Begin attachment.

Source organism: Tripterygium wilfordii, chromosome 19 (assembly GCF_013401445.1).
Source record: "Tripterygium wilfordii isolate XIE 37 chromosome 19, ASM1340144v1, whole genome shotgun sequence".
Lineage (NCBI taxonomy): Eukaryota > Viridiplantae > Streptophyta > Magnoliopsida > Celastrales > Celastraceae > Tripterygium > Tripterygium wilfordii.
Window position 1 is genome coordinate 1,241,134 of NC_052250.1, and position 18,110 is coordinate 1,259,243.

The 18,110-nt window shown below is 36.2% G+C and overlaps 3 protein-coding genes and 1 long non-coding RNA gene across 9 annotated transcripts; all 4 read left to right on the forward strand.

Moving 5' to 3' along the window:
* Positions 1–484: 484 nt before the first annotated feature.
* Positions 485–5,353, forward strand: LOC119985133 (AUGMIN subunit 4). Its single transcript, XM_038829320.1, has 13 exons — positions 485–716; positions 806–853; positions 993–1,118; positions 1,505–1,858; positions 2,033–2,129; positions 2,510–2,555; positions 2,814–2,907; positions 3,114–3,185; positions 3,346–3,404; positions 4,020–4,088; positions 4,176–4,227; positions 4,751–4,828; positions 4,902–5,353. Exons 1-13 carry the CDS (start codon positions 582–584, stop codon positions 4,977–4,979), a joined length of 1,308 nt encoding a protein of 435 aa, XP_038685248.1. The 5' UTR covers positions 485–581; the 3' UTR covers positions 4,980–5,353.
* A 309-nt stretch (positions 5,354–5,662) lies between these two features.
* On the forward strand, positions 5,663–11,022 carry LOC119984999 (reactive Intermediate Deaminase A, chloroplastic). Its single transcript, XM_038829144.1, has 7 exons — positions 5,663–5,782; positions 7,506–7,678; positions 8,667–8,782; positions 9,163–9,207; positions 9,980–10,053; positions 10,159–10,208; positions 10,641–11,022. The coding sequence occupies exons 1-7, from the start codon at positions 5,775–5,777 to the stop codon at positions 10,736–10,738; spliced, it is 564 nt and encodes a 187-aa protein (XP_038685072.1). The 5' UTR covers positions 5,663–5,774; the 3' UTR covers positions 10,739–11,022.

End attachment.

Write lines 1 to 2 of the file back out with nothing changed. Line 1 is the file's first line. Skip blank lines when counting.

Source organism: Tripterygium wilfordii, chromosome 19 (assembly GCF_013401445.1).
Source record: "Tripterygium wilfordii isolate XIE 37 chromosome 19, ASM1340144v1, whole genome shotgun sequence".